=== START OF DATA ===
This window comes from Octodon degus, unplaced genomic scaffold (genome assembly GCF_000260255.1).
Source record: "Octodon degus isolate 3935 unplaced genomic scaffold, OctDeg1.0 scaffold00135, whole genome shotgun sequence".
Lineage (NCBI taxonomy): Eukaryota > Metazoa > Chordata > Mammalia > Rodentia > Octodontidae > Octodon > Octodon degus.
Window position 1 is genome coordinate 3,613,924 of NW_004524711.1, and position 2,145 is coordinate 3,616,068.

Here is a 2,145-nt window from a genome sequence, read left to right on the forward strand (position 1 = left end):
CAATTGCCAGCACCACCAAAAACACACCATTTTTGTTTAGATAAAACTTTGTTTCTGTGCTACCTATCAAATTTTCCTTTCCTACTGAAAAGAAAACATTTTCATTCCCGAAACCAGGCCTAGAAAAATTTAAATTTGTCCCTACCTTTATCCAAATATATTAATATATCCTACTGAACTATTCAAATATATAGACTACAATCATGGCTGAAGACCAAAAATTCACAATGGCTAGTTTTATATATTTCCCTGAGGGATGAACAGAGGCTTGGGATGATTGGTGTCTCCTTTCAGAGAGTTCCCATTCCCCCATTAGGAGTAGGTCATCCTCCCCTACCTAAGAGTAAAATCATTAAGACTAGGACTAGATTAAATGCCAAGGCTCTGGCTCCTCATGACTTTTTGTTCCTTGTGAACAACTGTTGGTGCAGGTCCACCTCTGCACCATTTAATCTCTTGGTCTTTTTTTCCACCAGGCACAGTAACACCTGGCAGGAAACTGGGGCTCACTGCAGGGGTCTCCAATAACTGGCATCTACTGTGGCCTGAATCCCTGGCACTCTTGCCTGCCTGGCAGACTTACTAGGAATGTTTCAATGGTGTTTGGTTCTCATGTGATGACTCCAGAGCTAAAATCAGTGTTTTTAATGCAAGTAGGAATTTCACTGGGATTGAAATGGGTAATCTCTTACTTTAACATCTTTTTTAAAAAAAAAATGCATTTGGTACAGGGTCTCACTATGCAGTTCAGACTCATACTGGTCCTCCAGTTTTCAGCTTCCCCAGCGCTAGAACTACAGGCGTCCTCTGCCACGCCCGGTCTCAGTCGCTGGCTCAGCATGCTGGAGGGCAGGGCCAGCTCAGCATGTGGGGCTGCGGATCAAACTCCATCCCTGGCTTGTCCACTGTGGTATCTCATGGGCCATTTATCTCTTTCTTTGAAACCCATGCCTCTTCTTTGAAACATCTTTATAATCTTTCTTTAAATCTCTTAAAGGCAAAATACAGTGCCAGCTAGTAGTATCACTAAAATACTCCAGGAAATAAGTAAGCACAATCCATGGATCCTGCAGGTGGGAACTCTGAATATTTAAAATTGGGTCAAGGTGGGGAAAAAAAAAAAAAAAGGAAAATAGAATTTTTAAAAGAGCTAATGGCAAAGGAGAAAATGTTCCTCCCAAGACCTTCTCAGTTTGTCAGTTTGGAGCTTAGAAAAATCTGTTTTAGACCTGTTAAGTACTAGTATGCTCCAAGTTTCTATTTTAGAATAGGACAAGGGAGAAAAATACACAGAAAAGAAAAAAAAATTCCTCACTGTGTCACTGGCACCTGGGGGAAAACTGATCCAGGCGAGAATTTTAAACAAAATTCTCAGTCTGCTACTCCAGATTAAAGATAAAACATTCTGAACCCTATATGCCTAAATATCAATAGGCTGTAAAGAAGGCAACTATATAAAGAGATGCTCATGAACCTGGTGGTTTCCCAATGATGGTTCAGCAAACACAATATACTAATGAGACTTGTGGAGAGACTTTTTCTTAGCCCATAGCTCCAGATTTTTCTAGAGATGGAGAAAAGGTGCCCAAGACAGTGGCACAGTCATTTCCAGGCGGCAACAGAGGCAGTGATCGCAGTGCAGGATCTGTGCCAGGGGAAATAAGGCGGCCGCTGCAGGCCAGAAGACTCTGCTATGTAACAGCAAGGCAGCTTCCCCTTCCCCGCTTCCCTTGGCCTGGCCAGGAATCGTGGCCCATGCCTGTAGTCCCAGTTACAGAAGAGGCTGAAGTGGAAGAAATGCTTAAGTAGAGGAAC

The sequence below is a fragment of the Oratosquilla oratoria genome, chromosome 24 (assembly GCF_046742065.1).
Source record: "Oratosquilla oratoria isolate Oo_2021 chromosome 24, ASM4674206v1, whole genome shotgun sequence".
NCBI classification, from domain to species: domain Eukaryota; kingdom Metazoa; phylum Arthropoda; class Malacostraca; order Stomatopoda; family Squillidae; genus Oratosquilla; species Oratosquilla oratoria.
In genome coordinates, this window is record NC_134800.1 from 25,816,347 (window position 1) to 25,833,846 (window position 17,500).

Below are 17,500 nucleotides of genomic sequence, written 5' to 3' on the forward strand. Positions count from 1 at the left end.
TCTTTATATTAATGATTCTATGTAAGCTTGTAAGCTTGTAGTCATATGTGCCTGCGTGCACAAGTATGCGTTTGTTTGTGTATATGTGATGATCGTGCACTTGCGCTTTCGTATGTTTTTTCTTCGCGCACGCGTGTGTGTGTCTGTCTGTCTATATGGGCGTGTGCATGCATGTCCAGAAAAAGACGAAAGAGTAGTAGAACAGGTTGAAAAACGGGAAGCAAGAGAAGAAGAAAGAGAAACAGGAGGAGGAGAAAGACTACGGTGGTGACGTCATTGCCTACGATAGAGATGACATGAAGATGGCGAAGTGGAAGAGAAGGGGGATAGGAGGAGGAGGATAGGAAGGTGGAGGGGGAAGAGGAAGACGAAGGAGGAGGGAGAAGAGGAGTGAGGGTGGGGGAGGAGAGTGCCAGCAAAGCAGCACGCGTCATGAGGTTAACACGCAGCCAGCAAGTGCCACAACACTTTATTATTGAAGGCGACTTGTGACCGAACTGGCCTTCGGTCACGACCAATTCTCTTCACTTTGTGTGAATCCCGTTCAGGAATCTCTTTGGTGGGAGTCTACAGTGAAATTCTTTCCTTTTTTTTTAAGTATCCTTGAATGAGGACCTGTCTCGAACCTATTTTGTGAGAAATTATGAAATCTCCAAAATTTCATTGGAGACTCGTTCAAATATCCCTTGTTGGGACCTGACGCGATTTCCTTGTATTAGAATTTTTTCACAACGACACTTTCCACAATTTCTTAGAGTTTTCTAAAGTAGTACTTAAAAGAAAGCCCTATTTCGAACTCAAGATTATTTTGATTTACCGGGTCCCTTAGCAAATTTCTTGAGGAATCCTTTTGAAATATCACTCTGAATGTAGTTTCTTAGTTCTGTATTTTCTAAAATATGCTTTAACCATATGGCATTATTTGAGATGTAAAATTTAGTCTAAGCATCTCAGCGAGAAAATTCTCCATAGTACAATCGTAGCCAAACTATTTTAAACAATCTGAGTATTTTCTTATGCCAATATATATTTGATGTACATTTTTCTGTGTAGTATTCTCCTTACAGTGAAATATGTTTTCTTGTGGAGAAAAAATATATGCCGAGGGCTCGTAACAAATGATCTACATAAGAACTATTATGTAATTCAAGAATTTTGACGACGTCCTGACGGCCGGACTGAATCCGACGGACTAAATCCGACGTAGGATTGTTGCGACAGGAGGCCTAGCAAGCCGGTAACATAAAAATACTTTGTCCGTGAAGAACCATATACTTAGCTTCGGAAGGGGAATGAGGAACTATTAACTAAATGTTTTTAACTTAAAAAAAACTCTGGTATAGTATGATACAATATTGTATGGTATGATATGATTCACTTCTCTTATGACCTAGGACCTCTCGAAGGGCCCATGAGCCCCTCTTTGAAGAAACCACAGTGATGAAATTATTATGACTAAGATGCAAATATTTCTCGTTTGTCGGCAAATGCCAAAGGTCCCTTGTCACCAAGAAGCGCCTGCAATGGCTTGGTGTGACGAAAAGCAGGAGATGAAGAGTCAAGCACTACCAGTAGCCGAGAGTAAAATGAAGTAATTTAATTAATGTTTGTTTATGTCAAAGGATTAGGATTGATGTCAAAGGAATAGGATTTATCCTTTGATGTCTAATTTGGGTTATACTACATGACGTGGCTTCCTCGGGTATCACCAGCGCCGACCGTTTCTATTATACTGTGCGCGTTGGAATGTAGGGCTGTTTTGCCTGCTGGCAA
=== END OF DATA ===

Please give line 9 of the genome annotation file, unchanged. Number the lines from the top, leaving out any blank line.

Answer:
NCBI classification, from domain to species: domain Eukaryota; kingdom Metazoa; phylum Arthropoda; class Malacostraca; order Stomatopoda; family Squillidae; genus Oratosquilla; species Oratosquilla oratoria.